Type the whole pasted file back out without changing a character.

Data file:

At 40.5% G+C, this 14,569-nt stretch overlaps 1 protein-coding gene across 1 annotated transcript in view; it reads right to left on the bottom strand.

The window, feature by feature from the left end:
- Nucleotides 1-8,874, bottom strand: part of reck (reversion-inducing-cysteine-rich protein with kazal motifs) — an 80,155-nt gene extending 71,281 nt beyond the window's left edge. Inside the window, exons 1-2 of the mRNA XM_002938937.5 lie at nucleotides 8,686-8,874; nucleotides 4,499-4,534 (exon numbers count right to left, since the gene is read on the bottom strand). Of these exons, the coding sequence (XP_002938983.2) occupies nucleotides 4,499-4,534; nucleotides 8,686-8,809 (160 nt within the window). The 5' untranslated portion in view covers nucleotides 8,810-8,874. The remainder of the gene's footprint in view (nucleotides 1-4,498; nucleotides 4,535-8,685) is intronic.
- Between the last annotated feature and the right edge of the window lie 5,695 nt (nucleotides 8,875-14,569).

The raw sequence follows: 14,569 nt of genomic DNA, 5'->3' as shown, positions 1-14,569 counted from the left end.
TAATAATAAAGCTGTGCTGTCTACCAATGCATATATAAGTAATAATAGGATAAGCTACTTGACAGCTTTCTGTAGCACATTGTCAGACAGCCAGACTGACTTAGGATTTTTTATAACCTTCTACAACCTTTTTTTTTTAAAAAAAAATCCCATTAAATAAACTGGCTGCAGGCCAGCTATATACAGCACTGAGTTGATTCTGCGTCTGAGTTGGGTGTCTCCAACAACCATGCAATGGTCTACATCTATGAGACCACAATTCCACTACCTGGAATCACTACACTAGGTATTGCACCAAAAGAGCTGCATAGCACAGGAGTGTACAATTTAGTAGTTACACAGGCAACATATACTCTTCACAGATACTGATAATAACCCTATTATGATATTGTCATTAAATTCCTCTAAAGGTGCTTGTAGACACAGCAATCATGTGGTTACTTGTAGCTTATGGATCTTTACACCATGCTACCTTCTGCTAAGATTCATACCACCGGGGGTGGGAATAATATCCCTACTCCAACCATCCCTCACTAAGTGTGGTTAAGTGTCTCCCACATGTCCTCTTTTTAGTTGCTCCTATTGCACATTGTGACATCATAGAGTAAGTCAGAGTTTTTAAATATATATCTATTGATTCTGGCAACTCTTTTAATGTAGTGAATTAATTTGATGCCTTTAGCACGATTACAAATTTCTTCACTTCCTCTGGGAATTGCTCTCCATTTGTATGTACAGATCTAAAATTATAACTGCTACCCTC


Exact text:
At 40.5% G+C, this 14,569-nt stretch overlaps 1 protein-coding gene across 1 annotated transcript in view; it reads right to left on the bottom strand.

The window, feature by feature from the left end:
- Nucleotides 1-8,874, bottom strand: part of reck (reversion-inducing-cysteine-rich protein with kazal motifs) — an 80,155-nt gene extending 71,281 nt beyond the window's left edge. Inside the window, exons 1-2 of the mRNA XM_002938937.5 lie at nucleotides 8,686-8,874; nucleotides 4,499-4,534 (exon numbers count right to left, since the gene is read on the bottom strand). Of these exons, the coding sequence (XP_002938983.2) occupies nucleotides 4,499-4,534; nucleotides 8,686-8,809 (160 nt within the window). The 5' untranslated portion in view covers nucleotides 8,810-8,874. The remainder of the gene's footprint in view (nucleotides 1-4,498; nucleotides 4,535-8,685) is intronic.
- Between the last annotated feature and the right edge of the window lie 5,695 nt (nucleotides 8,875-14,569).

The raw sequence follows: 14,569 nt of genomic DNA, 5'->3' as shown, positions 1-14,569 counted from the left end.
TAATAATAAAGCTGTGCTGTCTACCAATGCATATATAAGTAATAATAGGATAAGCTACTTGACAGCTTTCTGTAGCACATTGTCAGACAGCCAGACTGACTTAGGATTTTTTATAACCTTCTACAACCTTTTTTTTTTAAAAAAAAATCCCATTAAATAAACTGGCTGCAGGCCAGCTATATACAGCACTGAGTTGATTCTGCGTCTGAGTTGGGTGTCTCCAACAACCATGCAATGGTCTACATCTATGAGACCACAATTCCACTACCTGGAATCACTACACTAGGTATTGCACCAAAAGAGCTGCATAGCACAGGAGTGTACAATTTAGTAGTTACACAGGCAACATATACTCTTCACAGATACTGATAATAACCCTATTATGATATTGTCATTAAATTCCTCTAAAGGTGCTTGTAGACACAGCAATCATGTGGTTACTTGTAGCTTATGGATCTTTACACCATGCTACCTTCTGCTAAGATTCATACCACCGGGGGTGGGAATAATATCCCTACTCCAACCATCCCTCACTAAGTGTGGTTAAGTGTCTCCCACATGTCCTCTTTTTAGTTGCTCCTATTGCACATTGTGACATCATAGAGTAAGTCAGAGTTTTTAAATATATATCTATTGATTCTGGCAACTCTTTTAATGTAGTGAATTAATTTGATGCCTTTAGCACGATTACAAATTTCTTCACTTCCTCTGGGAATTGCTCTCCATTTGTATGTACAGATCTAAAATTATAACTGCTACCCTC